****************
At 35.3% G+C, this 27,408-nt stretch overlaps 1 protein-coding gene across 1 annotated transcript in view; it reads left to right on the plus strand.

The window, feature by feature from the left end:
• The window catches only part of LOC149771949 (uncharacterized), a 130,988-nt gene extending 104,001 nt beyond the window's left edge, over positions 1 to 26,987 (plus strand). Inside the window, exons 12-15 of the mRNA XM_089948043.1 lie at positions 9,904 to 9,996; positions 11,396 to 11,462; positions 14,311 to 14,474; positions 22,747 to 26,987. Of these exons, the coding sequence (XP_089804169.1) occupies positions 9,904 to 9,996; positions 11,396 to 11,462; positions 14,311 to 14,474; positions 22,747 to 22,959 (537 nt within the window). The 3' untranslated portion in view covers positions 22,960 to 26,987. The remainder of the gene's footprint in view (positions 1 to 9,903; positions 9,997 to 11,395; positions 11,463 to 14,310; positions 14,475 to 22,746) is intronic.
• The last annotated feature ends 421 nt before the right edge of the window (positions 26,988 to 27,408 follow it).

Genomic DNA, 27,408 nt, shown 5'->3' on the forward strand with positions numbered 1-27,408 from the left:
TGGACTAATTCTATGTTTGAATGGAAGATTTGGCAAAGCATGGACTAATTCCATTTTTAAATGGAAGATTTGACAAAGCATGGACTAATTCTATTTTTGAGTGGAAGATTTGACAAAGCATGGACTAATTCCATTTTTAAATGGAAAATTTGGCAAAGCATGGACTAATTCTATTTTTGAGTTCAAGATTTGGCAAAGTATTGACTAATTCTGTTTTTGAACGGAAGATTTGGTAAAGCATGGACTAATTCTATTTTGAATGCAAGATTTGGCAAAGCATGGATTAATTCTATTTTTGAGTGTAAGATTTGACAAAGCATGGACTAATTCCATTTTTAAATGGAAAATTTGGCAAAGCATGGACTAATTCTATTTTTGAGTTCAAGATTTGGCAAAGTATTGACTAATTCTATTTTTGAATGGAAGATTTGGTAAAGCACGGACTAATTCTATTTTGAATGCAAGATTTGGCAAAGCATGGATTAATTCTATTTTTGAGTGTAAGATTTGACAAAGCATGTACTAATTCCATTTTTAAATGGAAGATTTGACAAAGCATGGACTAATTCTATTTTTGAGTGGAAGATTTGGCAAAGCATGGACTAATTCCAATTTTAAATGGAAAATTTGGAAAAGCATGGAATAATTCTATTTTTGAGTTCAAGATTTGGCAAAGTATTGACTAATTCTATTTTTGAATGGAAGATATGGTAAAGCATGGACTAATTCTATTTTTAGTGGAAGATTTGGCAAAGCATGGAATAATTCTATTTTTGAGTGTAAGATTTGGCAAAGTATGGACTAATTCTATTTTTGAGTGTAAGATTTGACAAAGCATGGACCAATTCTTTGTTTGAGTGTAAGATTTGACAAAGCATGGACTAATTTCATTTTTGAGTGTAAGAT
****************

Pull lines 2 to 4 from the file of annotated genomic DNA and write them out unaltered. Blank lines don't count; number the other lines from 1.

The window, feature by feature from the left end:
• The window catches only part of LOC149771949 (uncharacterized), a 130,988-nt gene extending 104,001 nt beyond the window's left edge, over positions 1 to 26,987 (plus strand). Inside the window, exons 12-15 of the mRNA XM_089948043.1 lie at positions 9,904 to 9,996; positions 11,396 to 11,462; positions 14,311 to 14,474; positions 22,747 to 26,987. Of these exons, the coding sequence (XP_089804169.1) occupies positions 9,904 to 9,996; positions 11,396 to 11,462; positions 14,311 to 14,474; positions 22,747 to 22,959 (537 nt within the window). The 3' untranslated portion in view covers positions 22,960 to 26,987. The remainder of the gene's footprint in view (positions 1 to 9,903; positions 9,997 to 11,395; positions 11,463 to 14,310; positions 14,475 to 22,746) is intronic.
• The last annotated feature ends 421 nt before the right edge of the window (positions 26,988 to 27,408 follow it).